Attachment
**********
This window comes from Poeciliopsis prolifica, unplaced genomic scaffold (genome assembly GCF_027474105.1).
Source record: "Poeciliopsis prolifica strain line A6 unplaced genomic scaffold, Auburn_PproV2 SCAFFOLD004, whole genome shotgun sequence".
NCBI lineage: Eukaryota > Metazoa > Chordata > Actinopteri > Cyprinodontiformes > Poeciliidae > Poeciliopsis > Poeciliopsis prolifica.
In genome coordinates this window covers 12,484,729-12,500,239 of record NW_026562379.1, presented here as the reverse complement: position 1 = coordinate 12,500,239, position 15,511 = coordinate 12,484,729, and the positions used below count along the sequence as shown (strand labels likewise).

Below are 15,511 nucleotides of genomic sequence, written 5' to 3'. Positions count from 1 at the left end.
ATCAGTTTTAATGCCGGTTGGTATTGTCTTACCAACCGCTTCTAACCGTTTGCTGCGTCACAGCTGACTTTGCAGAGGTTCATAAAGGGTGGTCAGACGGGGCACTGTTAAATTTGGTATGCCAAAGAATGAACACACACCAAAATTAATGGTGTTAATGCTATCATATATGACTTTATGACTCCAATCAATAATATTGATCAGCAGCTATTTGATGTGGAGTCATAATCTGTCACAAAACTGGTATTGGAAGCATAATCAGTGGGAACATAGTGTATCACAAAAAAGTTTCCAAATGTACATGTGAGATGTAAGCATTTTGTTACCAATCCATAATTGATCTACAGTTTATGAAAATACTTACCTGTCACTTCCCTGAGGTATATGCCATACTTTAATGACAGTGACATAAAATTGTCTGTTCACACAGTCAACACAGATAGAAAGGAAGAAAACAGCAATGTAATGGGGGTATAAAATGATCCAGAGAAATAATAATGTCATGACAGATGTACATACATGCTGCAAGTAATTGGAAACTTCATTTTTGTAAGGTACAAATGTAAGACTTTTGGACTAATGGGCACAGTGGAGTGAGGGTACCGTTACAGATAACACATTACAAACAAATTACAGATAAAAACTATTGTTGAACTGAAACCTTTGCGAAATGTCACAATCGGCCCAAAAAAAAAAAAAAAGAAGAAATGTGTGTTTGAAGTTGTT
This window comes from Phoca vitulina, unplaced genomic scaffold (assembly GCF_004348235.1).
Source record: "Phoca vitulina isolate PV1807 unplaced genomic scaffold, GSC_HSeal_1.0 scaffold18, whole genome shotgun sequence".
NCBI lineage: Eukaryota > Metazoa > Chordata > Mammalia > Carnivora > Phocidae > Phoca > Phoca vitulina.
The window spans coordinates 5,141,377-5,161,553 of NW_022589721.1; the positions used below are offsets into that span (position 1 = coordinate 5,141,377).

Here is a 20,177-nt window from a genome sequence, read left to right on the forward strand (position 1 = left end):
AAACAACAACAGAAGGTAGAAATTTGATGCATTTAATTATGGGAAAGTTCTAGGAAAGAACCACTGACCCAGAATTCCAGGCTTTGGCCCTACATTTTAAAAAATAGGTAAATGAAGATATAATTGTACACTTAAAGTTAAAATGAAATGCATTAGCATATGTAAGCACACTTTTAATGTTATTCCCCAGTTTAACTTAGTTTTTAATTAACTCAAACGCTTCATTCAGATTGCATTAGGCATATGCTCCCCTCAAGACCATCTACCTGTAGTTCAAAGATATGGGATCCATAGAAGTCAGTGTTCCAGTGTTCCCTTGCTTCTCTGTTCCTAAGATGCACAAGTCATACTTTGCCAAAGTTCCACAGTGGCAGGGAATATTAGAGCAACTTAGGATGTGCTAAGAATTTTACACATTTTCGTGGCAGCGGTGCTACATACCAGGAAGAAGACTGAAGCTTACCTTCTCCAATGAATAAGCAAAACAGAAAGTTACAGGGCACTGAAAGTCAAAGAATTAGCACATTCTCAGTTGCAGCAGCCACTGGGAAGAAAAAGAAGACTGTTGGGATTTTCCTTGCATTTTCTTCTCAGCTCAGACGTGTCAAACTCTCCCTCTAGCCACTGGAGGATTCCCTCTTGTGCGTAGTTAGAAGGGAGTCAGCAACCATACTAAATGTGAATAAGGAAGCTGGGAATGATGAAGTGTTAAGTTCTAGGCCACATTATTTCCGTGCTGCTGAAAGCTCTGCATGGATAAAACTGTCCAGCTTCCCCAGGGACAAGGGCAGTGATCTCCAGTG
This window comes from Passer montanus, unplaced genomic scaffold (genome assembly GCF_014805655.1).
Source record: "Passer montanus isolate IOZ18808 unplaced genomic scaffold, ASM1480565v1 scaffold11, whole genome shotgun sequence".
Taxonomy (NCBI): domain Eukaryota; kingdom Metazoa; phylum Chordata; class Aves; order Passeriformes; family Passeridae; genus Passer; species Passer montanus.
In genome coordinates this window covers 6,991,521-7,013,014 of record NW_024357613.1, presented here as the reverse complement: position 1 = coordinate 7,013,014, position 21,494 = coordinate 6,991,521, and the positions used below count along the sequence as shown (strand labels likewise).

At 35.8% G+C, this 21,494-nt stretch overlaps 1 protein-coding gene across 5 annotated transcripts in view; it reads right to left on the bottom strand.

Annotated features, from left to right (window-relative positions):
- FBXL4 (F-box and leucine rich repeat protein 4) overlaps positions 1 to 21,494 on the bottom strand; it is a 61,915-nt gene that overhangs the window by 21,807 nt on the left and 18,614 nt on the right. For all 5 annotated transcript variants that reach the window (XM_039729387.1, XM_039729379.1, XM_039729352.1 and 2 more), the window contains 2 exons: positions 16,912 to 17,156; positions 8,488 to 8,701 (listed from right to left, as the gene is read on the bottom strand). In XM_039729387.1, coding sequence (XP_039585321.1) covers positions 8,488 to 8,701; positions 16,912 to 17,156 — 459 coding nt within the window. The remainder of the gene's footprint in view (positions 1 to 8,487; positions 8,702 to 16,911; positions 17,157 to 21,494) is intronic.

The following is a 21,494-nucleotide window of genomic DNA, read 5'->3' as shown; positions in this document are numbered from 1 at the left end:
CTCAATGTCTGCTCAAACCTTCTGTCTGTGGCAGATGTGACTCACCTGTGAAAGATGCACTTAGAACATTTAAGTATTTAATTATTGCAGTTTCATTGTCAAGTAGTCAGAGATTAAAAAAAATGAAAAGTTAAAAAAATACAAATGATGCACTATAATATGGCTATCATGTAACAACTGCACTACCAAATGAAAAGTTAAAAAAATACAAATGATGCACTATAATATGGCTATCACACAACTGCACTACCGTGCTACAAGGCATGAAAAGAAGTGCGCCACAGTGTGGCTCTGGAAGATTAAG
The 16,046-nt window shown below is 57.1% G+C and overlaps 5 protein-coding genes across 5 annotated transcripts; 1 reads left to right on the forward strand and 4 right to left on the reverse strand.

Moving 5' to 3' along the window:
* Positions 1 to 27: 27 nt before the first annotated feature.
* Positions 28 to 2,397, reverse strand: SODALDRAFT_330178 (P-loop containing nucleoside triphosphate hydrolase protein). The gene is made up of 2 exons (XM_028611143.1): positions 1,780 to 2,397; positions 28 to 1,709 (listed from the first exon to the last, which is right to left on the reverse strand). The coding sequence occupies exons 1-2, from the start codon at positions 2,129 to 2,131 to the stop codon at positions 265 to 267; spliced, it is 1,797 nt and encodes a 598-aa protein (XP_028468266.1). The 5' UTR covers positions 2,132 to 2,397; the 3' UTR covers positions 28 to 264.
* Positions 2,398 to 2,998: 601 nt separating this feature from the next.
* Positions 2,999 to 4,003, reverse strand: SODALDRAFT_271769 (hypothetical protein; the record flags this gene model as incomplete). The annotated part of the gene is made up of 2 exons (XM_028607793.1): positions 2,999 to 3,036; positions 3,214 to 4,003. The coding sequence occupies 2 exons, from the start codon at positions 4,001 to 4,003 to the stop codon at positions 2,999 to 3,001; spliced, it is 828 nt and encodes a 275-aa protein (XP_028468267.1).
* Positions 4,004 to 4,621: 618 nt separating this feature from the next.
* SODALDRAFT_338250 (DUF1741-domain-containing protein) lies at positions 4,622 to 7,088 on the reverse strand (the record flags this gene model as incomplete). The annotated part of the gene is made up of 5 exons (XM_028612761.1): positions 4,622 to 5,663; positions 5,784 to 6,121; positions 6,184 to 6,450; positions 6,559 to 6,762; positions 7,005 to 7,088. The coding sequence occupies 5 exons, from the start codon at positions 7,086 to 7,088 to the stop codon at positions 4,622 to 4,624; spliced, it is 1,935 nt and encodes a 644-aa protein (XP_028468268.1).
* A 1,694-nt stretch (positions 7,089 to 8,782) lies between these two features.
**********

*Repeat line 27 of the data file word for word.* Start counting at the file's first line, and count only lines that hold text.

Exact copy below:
* Positions 2,999 to 4,003, reverse strand: SODALDRAFT_271769 (hypothetical protein; the record flags this gene model as incomplete). The annotated part of the gene is made up of 2 exons (XM_028607793.1): positions 2,999 to 3,036; positions 3,214 to 4,003. The coding sequence occupies 2 exons, from the start codon at positions 4,001 to 4,003 to the stop codon at positions 2,999 to 3,001; spliced, it is 828 nt and encodes a 275-aa protein (XP_028468267.1).